You’re reading Significant Digits, a daily digest of the numbers tucked inside the news.
Cardinals specialty license plate most popular among Valley sports teams
Wednesday May 01, 2019
Specialty license plates are a good way to show support for a local team and there’s one Arizona team that’s dominating the market — the Arizona Cardinals. The Arizona Department of Transportation released numbers for the amount of specialty license plates owned through the fiscal year of 2018 for the four major professional sports teams […]
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In South Korea, where video gaming is something of a national sport, the National Assembly passed an amendment outlawing “boosting” — a gaming practice whereby skilled players are hired to play matches for someone else, thereby boosting that person’s ranking. The penalty for boosters could include a two-year suspended prison sentence and an $18,000 fine — and presumably a serious loss of street cred. [IGN]
Jared Dudley: Monty Williams ‘would be big-time’ hire for Suns
Wednesday May 01, 2019
The theme of the Phoenix Suns’ last three permanent head coaching hires has been inexperience. Jeff Hornacek, Earl Watson and Igor Kokoskov all had no prior experience as head coaches in the NBA and all three failed in Phoenix. That, along with the Suns’ current situation, seemingly makes that the X-factor in the team’s search […]
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2 human-made objects
NASA’s Voyager 2 probe has zoomed past the edge of the heliosphere, out of our solar system and officially into interstellar space. It is the second human-made object to journey into this great beyond, after its big sibling, Voyager 1, which did it in 2012. Remarkably, Voyager 2’s gear — including a cosmic ray subsystem, a low energy charged particle probe, and a magnetometer — still functions. The probe launched in 1977. Godspeed out there in the darkness. [Engadget]
Politics Podcast: Theresa May Still Has A Job, But Brexit Still Has No Solution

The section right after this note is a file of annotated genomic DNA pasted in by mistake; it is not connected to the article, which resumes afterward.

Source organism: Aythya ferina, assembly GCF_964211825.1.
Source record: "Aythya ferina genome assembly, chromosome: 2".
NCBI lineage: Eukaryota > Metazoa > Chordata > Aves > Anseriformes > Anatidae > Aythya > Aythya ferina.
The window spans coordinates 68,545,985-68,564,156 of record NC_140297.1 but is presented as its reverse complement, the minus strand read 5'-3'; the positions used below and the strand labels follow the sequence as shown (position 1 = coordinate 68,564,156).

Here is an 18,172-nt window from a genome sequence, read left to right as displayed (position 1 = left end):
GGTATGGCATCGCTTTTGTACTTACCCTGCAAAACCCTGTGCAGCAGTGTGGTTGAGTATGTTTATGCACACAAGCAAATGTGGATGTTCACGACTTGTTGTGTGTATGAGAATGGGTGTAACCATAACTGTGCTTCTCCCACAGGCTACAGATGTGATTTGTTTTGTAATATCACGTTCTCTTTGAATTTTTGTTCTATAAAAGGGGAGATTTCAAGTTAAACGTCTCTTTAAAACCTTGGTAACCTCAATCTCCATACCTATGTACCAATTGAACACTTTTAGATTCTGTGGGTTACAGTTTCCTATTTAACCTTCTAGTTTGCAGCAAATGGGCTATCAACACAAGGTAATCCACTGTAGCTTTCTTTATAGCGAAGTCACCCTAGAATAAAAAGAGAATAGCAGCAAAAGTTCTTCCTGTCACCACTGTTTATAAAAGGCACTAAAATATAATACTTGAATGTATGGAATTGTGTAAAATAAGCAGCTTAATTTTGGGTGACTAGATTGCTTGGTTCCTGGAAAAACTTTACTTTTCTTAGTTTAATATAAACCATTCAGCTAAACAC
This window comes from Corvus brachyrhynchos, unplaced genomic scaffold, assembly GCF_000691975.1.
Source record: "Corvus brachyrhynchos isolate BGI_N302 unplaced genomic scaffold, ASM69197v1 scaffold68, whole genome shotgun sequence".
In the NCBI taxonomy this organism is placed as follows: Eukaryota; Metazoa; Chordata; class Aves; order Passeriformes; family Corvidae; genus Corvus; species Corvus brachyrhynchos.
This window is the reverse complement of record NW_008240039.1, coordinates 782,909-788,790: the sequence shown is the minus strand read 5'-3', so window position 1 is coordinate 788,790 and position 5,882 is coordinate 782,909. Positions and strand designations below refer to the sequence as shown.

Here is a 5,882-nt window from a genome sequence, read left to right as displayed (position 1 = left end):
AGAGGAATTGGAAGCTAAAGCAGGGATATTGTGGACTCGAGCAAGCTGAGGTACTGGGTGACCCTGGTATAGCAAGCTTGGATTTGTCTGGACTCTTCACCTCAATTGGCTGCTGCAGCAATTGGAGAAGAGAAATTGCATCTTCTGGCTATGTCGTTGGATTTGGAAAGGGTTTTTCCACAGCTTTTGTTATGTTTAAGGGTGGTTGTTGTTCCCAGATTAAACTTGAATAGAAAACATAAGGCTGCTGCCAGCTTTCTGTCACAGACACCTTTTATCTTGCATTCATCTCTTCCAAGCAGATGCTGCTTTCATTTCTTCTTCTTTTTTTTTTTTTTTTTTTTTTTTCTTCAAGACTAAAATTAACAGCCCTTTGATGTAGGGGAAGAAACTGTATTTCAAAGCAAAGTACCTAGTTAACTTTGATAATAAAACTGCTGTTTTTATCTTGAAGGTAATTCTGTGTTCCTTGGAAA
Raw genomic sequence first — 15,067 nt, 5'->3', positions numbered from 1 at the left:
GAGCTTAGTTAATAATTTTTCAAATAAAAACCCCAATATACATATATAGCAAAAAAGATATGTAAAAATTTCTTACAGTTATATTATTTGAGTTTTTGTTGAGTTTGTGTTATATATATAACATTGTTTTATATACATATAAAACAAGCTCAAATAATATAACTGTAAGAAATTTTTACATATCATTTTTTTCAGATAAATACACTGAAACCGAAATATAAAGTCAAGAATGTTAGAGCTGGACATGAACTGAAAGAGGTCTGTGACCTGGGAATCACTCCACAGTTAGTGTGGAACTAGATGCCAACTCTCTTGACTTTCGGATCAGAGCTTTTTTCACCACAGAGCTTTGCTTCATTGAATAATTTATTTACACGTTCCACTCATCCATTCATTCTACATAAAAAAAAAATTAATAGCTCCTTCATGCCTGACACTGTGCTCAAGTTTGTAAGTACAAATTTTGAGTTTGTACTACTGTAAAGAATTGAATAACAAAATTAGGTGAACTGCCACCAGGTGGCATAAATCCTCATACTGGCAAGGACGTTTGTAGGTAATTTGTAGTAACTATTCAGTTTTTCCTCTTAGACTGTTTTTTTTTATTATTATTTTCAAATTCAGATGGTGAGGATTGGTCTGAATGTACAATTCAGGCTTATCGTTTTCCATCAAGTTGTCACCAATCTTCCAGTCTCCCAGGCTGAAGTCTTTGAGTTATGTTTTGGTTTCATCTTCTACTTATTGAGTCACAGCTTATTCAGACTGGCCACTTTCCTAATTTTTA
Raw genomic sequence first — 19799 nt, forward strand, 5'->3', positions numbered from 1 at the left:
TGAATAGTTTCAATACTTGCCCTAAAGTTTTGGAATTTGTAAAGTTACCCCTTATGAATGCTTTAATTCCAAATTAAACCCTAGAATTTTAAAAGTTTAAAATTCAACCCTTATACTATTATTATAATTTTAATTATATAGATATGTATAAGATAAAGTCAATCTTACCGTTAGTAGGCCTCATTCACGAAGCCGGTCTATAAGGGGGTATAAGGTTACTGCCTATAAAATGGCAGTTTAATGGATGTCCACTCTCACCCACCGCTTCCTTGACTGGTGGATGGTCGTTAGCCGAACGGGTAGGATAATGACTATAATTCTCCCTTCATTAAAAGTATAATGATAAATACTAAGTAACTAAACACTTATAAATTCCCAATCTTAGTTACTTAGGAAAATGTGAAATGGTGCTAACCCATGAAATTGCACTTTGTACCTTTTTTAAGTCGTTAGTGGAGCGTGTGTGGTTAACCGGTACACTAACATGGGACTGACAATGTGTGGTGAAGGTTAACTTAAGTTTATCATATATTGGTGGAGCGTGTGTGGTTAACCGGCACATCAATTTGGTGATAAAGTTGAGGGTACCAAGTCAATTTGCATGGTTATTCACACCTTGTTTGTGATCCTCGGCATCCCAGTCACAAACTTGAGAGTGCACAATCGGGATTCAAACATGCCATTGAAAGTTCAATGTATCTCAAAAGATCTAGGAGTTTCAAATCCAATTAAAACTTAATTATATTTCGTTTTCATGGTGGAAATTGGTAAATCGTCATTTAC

Thursday December 13, 2018
FiveThirtyEight More: Apple Podcasts | ESPN App | RSS | Embed Embed Code <iframe frameborder="0" width="100%" height="180" style="margin:20px auto 25px;max-width:600px;" scrolling="no" src="https://fivethirtyeight.com/player/politics/25527388/"></iframe> In this episode of the FiveThirtyEight Politics podcast, we take a break from Washington and make sense of a chaotic week in British politics. Two professors from the University of Cambridge, Helen […]
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Career .289 hitter
Harold Baines (yes, Harold Baines) was elected to the Baseball Hall of Fame by the group that used to be called the veterans committee. The 22-year career .289 hitter said he was “very shocked,” and he wasn’t alone. The vote is “sure to spark renewed cries of cronyism at Cooperstown,” wrote the Associated Press, and Baseball Twitter was “either baffled or outraged,” according to Yahoo Sports. [Associated Press, Yahoo Sports]
52.5 million users
Google+, Google’s failed social network, will shut down earlier than planned after the discovery of a new “privacy hole” that exposed the data of 52.5 million users on apps that used the Google+ API. The service will shutter in April. I’d tell you that if you were using the service, you should prepare a migration plan, but, let’s face it, you’re not. [TechCrunch]
Movie awards season is nigh, and nominations for its various prizes are starting to be announced. On Monday, it was those for the Critics’ Choice Awards: “The Favourite,” directed by Yorgos Lanthimos, led the way with 14 nods, followed by “Black Panther” with 12 and “First Man” with 10. (If I had a prize to give “The Favourite,” I’d give it Coolest Use of Fisheye Lenses.) Awards season is good because it can be a useful cultural filter — movie tickets are expensive! Awards season is bad because one wonders whether rich and famous people need prizes. In any case, as my former colleague Walt Hickey has shown, awards like the Critics’ Choice can be used to predict the really big one: the Oscars. [Variety]
If you watch any football, you’ve probably seen it already: a 69-yard miracle play that sent the Miami Dolphins to a walk-off win against the New England Patriots. It was the “longest play from scrimmage to win a game with no time left since at least the 1970 merger,” according to Deadspin. In fact, the play was swiped from Boise State, which used it in the 2007 Fiesta Bowl against Oklahoma. Boise State called their play “Circus”; Miami calls its “Boise.” [Deadspin]
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